At first glance, the Reverend Avenger TL ($679; $729 as tested, direct only) reveals obvious Stratocaster influences with its three single-coils, 5-way selector, and hardtail bridge. But look closer and you’ll also see Telecaster and Danelectro moves, art-deco flourishes, and even some ’50s automobile aesthetics. To this blend of classic ingredients, the Avenger TL adds its own unique seasoning. The result? An intuitively familiar guitar with a personality all its own.
by Terry Buddingh
The Avenger TL’s body may appear to be a simple slab-sided plank, but it’s actually an updated version of Danelectro’s semi- hollow design. However, while Dano stapled Masonite to a poplar frame, Reverend glues a thin phenolic laminate skin onto an injection-molded, high- impact polymer outer rim. A
6"-wide, white-mahogany center block runs from the bridge to the endpin, and a sustain-enhancing steel bar lays adjacent to the bass side of the block. Reverend’s quick-to-build body design cuts costs and results in a lightweight, resonant structure that offers bell-like sustain. Also, as the scuff- resistant phenolic-skinned body requires no finish, the labor- intensive painting process is eliminated. Our test instrument sports a photo-simulated flame-maple finish (a $50 option) on the top and back, and Reverend’s phenolic laminate is also available in a variety of colors.
While the Avenger TL’s body construction is unique, its satin-finished neck has the familiar, “C” shape and worn-in feel of a ’60s Strat. To improve string bending, Reverend uses jumbo frets and a flatter, 12" fingerboard radius. The fret ends are also slightly rounded to further enhance the broken-in vibe.
Securely attached with a generous quantity of stainless-steel screws, the 3-ply pickguard highlights the Avenger TL’s art deco-influenced body shape. If you look closely, you’ll notice the bridge pickup’s three-bolt mounting and wide coil.
More tricks lie hidden beneath the pickguard. While the pickups appear to be typical single-coils, they’ve been fitted with additional ceramic bar magnets to increase their output. Though single-coil pickups are traditionally paired with 250kž pots, Reverend uses 500kž pots to extend top-end clarity and detail. There’s also a 220pF capacitor across the volume pot to preserve high-end sweetness when the volume knob is turned down.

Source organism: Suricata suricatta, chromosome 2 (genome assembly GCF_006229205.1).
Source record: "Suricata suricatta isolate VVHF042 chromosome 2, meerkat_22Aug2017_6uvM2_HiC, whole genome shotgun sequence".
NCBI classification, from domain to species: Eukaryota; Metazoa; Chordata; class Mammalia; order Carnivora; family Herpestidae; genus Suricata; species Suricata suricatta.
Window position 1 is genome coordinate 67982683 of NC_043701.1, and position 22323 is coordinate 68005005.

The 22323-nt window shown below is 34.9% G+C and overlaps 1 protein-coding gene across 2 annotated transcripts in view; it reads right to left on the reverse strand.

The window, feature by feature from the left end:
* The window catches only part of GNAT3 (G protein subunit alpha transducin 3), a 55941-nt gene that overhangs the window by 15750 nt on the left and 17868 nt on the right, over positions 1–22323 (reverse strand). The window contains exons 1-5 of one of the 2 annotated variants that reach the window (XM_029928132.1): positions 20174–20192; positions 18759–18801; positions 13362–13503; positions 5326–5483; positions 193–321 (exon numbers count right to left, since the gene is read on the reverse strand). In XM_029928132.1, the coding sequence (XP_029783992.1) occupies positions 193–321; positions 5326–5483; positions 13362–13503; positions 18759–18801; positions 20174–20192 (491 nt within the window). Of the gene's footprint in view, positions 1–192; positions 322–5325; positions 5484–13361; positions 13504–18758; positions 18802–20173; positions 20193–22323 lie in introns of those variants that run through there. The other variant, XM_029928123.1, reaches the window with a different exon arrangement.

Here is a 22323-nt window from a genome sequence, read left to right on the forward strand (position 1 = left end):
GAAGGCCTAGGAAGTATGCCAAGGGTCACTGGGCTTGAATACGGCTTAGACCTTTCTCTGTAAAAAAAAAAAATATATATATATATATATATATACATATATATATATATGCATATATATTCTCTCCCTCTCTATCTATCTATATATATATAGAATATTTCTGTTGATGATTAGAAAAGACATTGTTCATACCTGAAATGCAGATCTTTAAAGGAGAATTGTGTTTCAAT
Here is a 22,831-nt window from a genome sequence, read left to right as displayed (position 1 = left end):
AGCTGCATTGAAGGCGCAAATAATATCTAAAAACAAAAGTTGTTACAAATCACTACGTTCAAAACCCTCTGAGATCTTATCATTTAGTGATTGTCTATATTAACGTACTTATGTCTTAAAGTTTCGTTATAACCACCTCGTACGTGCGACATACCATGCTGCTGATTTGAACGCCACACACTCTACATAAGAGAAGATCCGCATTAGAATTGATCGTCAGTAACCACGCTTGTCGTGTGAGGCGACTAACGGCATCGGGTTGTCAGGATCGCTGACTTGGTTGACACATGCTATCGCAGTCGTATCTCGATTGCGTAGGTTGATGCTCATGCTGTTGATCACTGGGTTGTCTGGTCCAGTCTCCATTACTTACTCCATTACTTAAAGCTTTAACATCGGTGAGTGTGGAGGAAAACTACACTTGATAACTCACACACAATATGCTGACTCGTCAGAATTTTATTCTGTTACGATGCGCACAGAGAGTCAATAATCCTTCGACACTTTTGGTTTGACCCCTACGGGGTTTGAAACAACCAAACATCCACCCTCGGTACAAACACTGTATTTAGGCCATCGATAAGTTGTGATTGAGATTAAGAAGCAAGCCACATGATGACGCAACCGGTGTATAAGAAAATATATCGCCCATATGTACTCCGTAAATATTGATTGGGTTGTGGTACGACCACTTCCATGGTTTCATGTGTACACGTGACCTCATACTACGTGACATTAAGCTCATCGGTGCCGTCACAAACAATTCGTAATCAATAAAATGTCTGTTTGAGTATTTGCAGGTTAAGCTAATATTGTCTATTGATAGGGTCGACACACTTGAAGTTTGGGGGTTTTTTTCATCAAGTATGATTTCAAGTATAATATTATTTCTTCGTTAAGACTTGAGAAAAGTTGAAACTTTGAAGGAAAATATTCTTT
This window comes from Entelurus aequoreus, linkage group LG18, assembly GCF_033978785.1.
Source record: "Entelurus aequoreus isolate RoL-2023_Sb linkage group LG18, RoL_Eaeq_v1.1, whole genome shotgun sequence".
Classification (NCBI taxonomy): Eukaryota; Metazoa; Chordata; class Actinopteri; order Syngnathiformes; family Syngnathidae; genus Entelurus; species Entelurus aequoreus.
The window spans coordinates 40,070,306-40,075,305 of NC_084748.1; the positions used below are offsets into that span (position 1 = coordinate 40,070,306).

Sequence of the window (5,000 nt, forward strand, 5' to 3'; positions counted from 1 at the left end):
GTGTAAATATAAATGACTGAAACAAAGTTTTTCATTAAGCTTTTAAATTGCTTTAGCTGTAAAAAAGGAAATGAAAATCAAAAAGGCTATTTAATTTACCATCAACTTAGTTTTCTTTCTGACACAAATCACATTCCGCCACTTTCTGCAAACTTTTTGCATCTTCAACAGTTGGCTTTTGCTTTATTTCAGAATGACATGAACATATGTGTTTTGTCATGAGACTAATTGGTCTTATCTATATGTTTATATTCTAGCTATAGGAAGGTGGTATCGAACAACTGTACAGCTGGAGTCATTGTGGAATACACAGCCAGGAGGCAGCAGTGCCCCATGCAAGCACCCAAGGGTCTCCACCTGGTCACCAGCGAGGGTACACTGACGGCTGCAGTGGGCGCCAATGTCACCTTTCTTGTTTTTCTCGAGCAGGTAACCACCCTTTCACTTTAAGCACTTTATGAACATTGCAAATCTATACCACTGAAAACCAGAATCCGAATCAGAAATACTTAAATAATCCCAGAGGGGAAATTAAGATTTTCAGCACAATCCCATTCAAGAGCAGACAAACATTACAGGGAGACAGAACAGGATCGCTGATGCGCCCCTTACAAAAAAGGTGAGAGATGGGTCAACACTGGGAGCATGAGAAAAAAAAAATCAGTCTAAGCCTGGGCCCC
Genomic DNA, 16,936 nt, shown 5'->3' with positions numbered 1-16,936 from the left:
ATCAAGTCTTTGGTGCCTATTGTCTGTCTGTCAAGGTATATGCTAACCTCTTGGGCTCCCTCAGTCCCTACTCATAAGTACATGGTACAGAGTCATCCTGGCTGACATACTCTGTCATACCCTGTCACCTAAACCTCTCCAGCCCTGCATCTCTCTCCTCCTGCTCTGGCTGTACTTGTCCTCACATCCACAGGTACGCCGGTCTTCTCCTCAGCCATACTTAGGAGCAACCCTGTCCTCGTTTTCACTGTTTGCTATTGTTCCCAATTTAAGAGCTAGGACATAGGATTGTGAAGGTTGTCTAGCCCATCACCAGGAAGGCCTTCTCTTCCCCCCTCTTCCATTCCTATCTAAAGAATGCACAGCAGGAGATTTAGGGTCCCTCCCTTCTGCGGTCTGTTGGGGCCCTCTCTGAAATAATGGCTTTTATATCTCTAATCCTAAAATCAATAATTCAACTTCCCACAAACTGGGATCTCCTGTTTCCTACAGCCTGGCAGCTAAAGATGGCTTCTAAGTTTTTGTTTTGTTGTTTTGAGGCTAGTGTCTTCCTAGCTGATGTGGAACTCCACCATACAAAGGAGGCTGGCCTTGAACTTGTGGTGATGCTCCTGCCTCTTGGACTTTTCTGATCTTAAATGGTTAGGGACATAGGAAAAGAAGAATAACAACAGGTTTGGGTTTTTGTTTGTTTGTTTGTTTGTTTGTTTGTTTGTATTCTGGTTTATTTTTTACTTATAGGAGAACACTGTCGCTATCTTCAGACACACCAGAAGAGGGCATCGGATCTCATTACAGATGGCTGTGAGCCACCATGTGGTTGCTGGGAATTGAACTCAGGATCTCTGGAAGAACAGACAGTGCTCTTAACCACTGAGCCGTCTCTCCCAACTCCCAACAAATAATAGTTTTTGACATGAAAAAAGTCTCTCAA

The 5-way pickup selector provides the usual configurations, and an additional mini-toggle adds some welcome options. For example, with the 5-way set to the bridge or neck positions, engaging the mini-toggle adds the opposite pickup for some hip, two-pickup tones. And if you flick the mini toggle when the 5-way is set to positions 2, 3, or 4, all three pickups are activated. These bonus tones are so cool it makes you wonder why this feature isn’t more common.
Unplugged, the Avenger TL sounds remarkably lively and resonant, and this champagne-like effervescence is faithfully conveyed by the sparkly sounding pickups. Paired with an EL84-powered Bad Cat Hot Cat 15, the Avenger TL produced chimey top-end that was well suited for ringing, George Harrison-style chordal textures or articulate fingerstyle playing. The Avenger TL possesses a very wide frequency response—the lows are surprisingly bold and the mids are nearly as complex and finely detailed as its extended highs.
The bridge pickup delivers convincing twang and punch, and, combined with the neck pickup, the tone is big, sweet, and dynamic with lots of dimension. Surprisingly, though, with all three pickups activated, the sound is thinner and more reminiscent of a Strat’s “in-between” settings.
Combining a hip neo-vintage look, excellent playing feel, and an impressive variety of cool tones, the Avenger TL is the answer for anyone looking for a lightweight instrument that sounds and plays like a fine vintage classic.